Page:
Making a hash of hashtags

I go to a lot of conferences, and they all have hashtags associated with them. Organisers have realised that enlisting tweeters to help them publicise the event, and also to generate a buzz about is, is a great way to get very cheap PR.

Hashtags are important on twitter.  They used to be crucial, as they were the only way of finding who else had tweeted about a particular topic. Now you can simply search twitter by free text, so if you know your keyword you can type that in and get a set of results back. So tagging in twitter now technically does not need the hash part of the tag.

But hashtags are persistent as they are part of the culture of twitter and the # at the front of a tag signifies to people that this is a keyword to help others find what you are tweeting about. So they are not going away anytime soon. In fact like the @ in email addresses which shares a common lineage in being a little used ASCII character press-ganged into a form of digital national service, they may last forever.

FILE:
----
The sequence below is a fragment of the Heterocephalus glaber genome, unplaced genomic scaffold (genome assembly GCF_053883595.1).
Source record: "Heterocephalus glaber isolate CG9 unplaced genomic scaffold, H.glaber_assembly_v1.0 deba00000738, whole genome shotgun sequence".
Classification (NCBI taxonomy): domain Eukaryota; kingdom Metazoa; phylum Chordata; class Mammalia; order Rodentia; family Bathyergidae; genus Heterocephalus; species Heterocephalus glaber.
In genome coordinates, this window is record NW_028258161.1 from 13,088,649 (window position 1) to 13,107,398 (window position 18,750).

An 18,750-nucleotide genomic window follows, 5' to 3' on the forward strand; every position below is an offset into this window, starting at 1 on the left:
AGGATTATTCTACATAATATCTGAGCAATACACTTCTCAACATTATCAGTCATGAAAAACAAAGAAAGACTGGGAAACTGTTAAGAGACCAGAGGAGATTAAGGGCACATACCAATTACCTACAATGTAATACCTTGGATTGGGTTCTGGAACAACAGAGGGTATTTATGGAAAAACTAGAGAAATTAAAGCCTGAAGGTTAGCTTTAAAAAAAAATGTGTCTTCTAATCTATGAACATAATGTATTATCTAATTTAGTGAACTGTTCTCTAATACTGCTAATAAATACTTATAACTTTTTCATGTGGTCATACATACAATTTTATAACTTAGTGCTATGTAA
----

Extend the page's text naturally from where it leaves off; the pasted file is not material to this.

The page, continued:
But the selection of the specific hashtag is crucial, and that’s where a mini rant kicks in here.  All too often the hashtags selected by conference organisers are too long.  The hashtag needs to be long enough to be unique, but then no longer than that as it eats into the 140 characters needed to tweet.  If the conference you were at was BDR (this is an arbitrary acronym I made up for illustration purposes), then #BDR12 is a pretty good tag as it is short and sweet and the 12 bit at the end neatly sums up in two characters that this is an annual event. #BDRannual12 is a #fail as the ‘annual’ part is redundant, and #BDRannualconference12 is a spectacular because it’s too long and too clumsy to be usable.

So people, select your hashtags carefully, remember that tweeters have only 140 characters to play with. If you are a marketing type person who is not sure about this, then ask the people coming to the conference on twitter what the hashtag should be.  They’ll come back with a crowdsourced answer for the best (AND SHORTEST) solution.

Author: mjp6034

Education consultant specialising in educational technology and change management.

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